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06 February 2011

Egypt: The Land of the Copts



Pyramids, Pharaohs, Papyrus, The Nile, Aswan Dam and sometimes even The Muslim Brotherhood are terms that pop up in casual conversation when talking about Egypt.However, not much is known outside of the country about the post-Pharonic inhabitants of Egypt known as the Copts.
The oldest Christian community in all of the Middle East, Coptic Christians make up 12 per cent of Egypt’s population of about 80 million. A stroll through the narrow streets of old Cairo takes us back in time, (despite the call to prayer from the local muezzin) to the pre-biblical era when Egypt was ruled by the Romans.
According to Egyptologist Bassem Morcos, “The Copts are the original inhabitants of Egypt. They were the first ones to welcome the holy family of infant Jesus, Mother Mary and Joseph the carpenter into Egypt as they were fleeing persecution in Bethlehem.”
In fact the St. Sargius Church in old Cairo claims to have been built around the crypt in which the holy family took shelter. The cave also has a recess in the wall where Mary used to put infant Jesus to sleep.
Once Christianity was introduced in Egypt in 42 ACE by St. Mark, the Copts who up until then worshipped the Greeco-Roman Gods converted to Christianity. For the next 600 years Christianity became the predominant religion in Egypt, up until the Arab invasion in 641 ACE.
Many Copts converted to Islam and those who didn’t, paid poll tax (Jizya)[for protection and exemption to military service]. It was at that point onwards that followers of the Christians faith continued to be called Coptic Christians across Egypt.
However, after the invasion of Muhammad Ali Pasha, an Albanian who ruled over Egypt in the early 19th century, the position of the Christian Copts began to improve. Often referred to as the founder of modern Egypt, Muhammad Ali Pasha abolished the Jizya tax and allowed all Egyptians (Copts as well as Muslims) to enroll in the army. In fact, the first half of the 20th century is often described as the Golden Age by the Copts when Egypt enjoyed a period of liberal renaissance.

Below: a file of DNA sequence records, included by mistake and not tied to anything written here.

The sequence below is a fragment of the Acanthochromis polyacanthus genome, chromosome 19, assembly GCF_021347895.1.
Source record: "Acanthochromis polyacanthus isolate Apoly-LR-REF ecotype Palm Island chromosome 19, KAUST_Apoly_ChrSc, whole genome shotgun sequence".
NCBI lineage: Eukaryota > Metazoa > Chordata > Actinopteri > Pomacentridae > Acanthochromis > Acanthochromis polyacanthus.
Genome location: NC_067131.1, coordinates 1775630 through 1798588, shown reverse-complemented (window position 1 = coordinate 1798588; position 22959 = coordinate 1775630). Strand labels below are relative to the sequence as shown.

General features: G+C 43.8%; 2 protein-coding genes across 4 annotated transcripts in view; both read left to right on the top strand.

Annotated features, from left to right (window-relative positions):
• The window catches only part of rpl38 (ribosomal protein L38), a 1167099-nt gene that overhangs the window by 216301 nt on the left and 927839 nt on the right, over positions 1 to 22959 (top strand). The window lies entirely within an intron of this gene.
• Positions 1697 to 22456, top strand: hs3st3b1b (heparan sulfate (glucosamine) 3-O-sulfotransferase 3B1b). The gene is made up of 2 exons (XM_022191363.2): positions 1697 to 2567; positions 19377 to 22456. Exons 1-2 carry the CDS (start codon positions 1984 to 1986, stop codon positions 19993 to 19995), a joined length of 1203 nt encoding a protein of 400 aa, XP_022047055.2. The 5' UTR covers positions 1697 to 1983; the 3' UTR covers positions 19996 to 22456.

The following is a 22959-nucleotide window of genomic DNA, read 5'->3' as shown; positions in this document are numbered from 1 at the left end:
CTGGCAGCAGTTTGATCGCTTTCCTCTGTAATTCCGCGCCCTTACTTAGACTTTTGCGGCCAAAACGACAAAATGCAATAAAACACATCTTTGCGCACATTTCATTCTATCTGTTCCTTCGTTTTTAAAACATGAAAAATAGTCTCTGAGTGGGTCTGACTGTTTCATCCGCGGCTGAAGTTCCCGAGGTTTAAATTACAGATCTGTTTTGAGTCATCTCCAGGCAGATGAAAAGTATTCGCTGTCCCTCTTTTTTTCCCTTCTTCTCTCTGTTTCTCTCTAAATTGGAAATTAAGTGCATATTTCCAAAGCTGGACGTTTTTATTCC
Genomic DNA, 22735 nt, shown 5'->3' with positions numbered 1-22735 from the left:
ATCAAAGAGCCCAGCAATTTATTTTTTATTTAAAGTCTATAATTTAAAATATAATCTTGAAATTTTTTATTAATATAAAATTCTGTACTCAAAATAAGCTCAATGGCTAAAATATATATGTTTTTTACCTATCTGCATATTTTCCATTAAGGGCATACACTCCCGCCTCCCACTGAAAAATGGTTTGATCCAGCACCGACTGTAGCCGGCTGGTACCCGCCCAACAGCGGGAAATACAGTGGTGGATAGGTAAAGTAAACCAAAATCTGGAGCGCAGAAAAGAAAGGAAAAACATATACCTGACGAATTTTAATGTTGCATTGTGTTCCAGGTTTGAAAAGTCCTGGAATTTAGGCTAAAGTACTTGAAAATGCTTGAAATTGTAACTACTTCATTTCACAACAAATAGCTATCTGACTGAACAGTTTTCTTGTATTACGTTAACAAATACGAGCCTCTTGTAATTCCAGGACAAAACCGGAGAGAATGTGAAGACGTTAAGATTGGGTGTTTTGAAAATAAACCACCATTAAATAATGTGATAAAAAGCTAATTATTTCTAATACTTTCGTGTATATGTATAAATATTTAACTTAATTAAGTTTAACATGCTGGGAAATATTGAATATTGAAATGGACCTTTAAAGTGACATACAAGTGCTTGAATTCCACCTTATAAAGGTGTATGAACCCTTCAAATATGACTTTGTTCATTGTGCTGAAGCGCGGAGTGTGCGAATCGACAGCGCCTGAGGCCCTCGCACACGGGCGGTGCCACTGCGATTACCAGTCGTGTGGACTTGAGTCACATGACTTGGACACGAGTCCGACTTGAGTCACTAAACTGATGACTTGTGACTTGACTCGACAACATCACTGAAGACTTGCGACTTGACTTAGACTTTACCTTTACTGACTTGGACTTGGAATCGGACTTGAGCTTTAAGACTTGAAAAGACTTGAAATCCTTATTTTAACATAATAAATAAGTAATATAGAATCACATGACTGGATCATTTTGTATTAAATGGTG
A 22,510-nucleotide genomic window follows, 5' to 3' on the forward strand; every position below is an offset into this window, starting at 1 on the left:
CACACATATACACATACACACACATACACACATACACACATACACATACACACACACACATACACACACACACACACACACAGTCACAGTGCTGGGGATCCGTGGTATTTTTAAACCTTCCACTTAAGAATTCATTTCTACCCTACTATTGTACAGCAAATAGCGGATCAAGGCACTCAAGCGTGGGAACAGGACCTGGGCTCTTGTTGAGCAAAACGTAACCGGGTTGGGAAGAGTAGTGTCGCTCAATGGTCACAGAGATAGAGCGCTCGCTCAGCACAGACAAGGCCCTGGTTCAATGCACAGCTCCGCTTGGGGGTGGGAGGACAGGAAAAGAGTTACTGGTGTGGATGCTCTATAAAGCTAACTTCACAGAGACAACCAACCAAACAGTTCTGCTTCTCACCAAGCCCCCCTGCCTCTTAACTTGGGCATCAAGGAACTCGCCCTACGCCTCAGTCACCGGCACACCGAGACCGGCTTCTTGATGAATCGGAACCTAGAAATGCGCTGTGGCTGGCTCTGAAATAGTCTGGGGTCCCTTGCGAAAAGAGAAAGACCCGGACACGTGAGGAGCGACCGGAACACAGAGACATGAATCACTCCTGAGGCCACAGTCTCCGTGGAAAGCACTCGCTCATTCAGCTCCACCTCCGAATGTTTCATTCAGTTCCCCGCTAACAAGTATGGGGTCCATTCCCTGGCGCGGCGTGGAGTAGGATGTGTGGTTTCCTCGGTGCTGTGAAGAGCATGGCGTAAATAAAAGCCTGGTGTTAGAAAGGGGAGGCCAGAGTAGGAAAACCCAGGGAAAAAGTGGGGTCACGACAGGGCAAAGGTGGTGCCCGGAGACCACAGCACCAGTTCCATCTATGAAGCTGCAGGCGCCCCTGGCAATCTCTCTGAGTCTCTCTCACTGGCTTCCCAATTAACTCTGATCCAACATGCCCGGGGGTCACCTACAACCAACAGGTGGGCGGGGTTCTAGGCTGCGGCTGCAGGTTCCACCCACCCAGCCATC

It was during that time when Christian Copts were allowed to and willingly did participate in the Egyptian national movement for independence and occupied many influential positions.
A relatively educated minority, one of the most famous Egyptian Copts to have graced the world stage is Boutros Boutros-Ghali who served as United Nations Secretary-General from 1992-1996. His grandfather Boutros Ghali was the Prime Minister of Egypt from 1908 until he was assassinated in 1910.
Most Copts across Egypt owe allegiance to the Coptic Orthodox Church of Alexandria. However, there are some protestant Copts who owe allegiance to The Evangelical Church of Egypt, but they number less than 25,000.
Recent news about the Copts being persecuted in Egypt has sounded alarm bells across the globe. “It is this lack of understanding and the creation of two solitudes that is the root cause of this problem. A few people in the name of religion are causing this situation to flare up,” adds Morcos, himself a Coptic Christian who also works as a tour guide.
“If it was widely known that an entire chapter of the Koran was dedicated to the Virgin Mary and that Prophet Mohammed (PBUH) was married to Maria Qupthiya- also called Maria the Copt, then followers of Islam would think twice before harming their fellow brethren,” Morcos goes onto add.
The late Markos Pasha Semeika, founder of The Coptic Museum in Cairo in his now famous address to a group of Egyptian students sums it up quite succinctly: “All of you are Copts. Some of you are Muslim Copts, others are Christian Copts, but all of you are descended from the Ancient Egyptians.”